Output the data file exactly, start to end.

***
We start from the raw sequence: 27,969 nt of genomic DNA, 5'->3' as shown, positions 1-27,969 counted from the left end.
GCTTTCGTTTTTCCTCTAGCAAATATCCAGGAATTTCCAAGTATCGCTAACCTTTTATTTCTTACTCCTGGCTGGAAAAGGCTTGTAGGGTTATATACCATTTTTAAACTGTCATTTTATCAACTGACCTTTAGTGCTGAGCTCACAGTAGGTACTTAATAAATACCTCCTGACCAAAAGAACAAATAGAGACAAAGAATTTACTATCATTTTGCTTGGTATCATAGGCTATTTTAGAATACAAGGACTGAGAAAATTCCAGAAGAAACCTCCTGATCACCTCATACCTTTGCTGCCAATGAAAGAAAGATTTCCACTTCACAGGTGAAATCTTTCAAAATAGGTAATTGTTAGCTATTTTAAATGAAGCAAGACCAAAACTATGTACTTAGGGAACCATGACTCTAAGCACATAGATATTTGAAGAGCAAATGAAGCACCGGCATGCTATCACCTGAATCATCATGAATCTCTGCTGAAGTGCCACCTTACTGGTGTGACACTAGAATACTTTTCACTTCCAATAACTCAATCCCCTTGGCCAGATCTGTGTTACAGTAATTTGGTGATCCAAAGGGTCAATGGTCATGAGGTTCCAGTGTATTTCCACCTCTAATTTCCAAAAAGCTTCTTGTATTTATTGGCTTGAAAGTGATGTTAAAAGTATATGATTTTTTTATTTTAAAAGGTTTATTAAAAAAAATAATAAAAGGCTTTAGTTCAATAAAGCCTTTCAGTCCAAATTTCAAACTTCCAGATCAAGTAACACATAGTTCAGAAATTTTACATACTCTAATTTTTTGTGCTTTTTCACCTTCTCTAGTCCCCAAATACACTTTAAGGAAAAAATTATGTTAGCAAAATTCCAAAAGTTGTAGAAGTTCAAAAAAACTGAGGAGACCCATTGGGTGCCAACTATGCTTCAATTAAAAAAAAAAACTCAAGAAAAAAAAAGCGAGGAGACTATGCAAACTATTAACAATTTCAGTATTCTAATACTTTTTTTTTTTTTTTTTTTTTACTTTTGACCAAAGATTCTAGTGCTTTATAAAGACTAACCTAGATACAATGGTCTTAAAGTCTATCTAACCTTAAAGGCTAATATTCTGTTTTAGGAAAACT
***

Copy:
We start from the raw sequence: 27,969 nt of genomic DNA, 5'->3' as shown, positions 1-27,969 counted from the left end.
GCTTTCGTTTTTCCTCTAGCAAATATCCAGGAATTTCCAAGTATCGCTAACCTTTTATTTCTTACTCCTGGCTGGAAAAGGCTTGTAGGGTTATATACCATTTTTAAACTGTCATTTTATCAACTGACCTTTAGTGCTGAGCTCACAGTAGGTACTTAATAAATACCTCCTGACCAAAAGAACAAATAGAGACAAAGAATTTACTATCATTTTGCTTGGTATCATAGGCTATTTTAGAATACAAGGACTGAGAAAATTCCAGAAGAAACCTCCTGATCACCTCATACCTTTGCTGCCAATGAAAGAAAGATTTCCACTTCACAGGTGAAATCTTTCAAAATAGGTAATTGTTAGCTATTTTAAATGAAGCAAGACCAAAACTATGTACTTAGGGAACCATGACTCTAAGCACATAGATATTTGAAGAGCAAATGAAGCACCGGCATGCTATCACCTGAATCATCATGAATCTCTGCTGAAGTGCCACCTTACTGGTGTGACACTAGAATACTTTTCACTTCCAATAACTCAATCCCCTTGGCCAGATCTGTGTTACAGTAATTTGGTGATCCAAAGGGTCAATGGTCATGAGGTTCCAGTGTATTTCCACCTCTAATTTCCAAAAAGCTTCTTGTATTTATTGGCTTGAAAGTGATGTTAAAAGTATATGATTTTTTTATTTTAAAAGGTTTATTAAAAAAAATAATAAAAGGCTTTAGTTCAATAAAGCCTTTCAGTCCAAATTTCAAACTTCCAGATCAAGTAACACATAGTTCAGAAATTTTACATACTCTAATTTTTTGTGCTTTTTCACCTTCTCTAGTCCCCAAATACACTTTAAGGAAAAAATTATGTTAGCAAAATTCCAAAAGTTGTAGAAGTTCAAAAAAACTGAGGAGACCCATTGGGTGCCAACTATGCTTCAATTAAAAAAAAAAACTCAAGAAAAAAAAAGCGAGGAGACTATGCAAACTATTAACAATTTCAGTATTCTAATACTTTTTTTTTTTTTTTTTTTTTACTTTTGACCAAAGATTCTAGTGCTTTATAAAGACTAACCTAGATACAATGGTCTTAAAGTCTATCTAACCTTAAAGGCTAATATTCTGTTTTAGGAAAACT